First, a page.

Ravi ki duniya

Ravi ki duniya

Monday, September 6, 2010


      There is a popular folklore in northern part of India --- “Money! Thou have three names Parsu, Parsa...Paras Ram’. It indicates progressive riches of a man called Paras Ram, symbolizing how the society treats one when one is penniless pauper. The same Parsu becomes respectable Paras Ram when he acquires wealth. I grew up with a similar legend. In this case money had three names Kisna, Kishan...Kishan lal.

     He was real tall, fair and handsome. He bore striking similarity with cine star Feroz Khan, he could effortlessly pass as his twin. Yes ! He was the eldest of Sattu brothers. He had a modern and spacious four storeyed house in Aligarh. He was a rich man and like majority of them fond of all good things life offered – drinks, latest electrical gadgets, motorbikes and pretty women. Not necessarily in that order. I always noticed him in expensive yet elegant kurta-payjama, gold buttons hanging loosely together on a gold (not golden) chain. He was blessed with a deep over bearing and over powering voice. His wife was an extremely warm and noble person did more charity than was considered normal. Hardly anybody left empty handed from her threshold be it beggar, borrower or a relative. He had a large family of three beautiful daughters and three handsome sons. In Aligarh if I feared anyone it was him. Like me half of Aligarh was kind of overawed by his sheer towering personality.

     Though his eldest daughter was my age,I was paly with his son. We would indulge in those boys things, including smoking cigarettes once in a while just to get that ‘kick’ and experience what it was to be ‘adult’. Part of our nay every teenager’s growing up, I believe. He would chew pan listen to finest music and owned latest radiogram. One, I particularly remember for its massive size. He would proudly announce eight band radio together with record player as latest in series. It had that contracting and dilating radium polished eye which would shine in dark and flicker with every sound modulation. Come evening and his drinks session will begin with his favorite music in attendance. He was friendly to all. It was difficult to determine whether people feared him more or respected him more. I think they loved and respected him out of fear. He was known for helping poor and doling out loans to all those who cared to knock at his doors.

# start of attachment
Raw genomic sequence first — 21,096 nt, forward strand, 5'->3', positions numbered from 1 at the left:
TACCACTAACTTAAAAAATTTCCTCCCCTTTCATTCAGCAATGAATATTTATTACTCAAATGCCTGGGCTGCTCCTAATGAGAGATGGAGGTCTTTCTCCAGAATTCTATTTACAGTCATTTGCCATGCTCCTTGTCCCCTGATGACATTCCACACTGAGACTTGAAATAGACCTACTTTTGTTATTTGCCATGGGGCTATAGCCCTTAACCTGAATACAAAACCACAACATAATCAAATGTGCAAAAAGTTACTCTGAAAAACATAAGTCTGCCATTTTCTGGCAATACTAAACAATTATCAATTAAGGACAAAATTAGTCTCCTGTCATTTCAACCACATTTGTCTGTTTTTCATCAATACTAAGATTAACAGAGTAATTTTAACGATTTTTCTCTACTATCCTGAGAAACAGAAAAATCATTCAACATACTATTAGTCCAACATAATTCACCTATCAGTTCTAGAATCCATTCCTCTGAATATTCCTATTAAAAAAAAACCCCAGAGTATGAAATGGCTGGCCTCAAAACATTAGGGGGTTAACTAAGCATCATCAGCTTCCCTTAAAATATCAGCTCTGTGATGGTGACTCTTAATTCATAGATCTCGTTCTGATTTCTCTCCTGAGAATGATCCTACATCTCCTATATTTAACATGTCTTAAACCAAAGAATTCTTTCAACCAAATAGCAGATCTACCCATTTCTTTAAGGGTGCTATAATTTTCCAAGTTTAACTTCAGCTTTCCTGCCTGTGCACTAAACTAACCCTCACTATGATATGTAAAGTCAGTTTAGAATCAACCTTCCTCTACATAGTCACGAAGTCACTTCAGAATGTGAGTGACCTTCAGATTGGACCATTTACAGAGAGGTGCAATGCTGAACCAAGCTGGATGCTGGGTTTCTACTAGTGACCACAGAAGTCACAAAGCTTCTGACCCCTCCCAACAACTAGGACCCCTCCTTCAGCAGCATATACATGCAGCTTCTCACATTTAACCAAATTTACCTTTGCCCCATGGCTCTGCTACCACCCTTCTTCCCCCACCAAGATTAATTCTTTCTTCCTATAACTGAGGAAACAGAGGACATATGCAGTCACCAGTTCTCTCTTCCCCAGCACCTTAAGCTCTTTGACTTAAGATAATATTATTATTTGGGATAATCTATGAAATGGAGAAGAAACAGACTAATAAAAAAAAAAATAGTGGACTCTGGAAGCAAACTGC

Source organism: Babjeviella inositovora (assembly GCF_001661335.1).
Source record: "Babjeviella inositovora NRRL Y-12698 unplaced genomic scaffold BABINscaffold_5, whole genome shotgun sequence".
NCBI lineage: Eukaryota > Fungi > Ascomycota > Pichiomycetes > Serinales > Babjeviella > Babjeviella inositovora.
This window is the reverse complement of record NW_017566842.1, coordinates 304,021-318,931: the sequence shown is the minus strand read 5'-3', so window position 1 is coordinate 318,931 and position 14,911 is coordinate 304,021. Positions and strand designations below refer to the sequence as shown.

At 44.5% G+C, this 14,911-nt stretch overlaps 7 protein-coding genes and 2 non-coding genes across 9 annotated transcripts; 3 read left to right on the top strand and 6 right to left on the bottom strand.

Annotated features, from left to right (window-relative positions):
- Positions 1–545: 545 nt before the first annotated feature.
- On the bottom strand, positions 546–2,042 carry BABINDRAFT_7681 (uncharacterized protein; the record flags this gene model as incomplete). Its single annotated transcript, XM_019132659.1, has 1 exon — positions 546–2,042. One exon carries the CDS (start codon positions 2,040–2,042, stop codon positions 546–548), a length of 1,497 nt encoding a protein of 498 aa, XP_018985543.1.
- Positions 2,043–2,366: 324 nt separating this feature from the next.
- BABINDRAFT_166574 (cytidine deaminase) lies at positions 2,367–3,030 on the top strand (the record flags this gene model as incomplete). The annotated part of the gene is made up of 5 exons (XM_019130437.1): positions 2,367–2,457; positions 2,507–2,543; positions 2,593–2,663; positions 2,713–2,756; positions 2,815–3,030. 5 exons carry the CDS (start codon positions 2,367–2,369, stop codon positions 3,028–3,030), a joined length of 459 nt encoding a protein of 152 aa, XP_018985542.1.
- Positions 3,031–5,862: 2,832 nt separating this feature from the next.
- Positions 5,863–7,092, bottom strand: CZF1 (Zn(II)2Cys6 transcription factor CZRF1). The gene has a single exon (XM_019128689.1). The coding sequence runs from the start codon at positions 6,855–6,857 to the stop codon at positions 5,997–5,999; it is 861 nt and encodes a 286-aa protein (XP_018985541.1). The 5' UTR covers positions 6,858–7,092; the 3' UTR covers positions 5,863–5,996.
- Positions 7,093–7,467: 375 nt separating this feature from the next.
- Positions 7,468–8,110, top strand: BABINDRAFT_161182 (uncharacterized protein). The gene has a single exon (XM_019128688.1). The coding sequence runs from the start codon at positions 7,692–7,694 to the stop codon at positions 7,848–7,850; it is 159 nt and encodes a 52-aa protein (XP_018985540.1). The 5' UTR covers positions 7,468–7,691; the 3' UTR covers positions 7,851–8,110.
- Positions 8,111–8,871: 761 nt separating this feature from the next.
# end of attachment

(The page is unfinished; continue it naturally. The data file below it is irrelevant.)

Looks can definitely kill. He was a fan of film actress Suraiyya and desire to see her in person made him run away to Bombay. Moving from studio to studio he located a studio where Suraiyya was shooting. He readily enrolled himself as a worker to hold n carry petromax lamp on his head just to have a glimpse of his dream queen. Many years after, he would recall, affirm and re-affirm to ‘all ears’ audience “these heroines don’t look half as good in films, they are as delicate and beautiful as apsaras (fairy) in person”.

     He was adventurous, splurged his money and never hesitated in making decisions big or small. He took life real cool and casual. Once he went to see some show buying the costliest ticket but he was uncomfortable as people around him were making conversation in strange language – English

     On the spur of moment rather than having to feel ill at ease through out the show he moved and sat in gallery (front stall) where he found the audience warm and talking in a language he could understand. The year was 1971; a film named Jai Bangladesh was making ripples. It was running at Sheila theater, Paharganj, near New Delhi station. He happened to be in Delhi. He persuaded me, not that I a teenager required any persuasion to ‘take’ him to ‘show’ the film. Needless to say he bought costliest ticket paying large sum as ‘black’.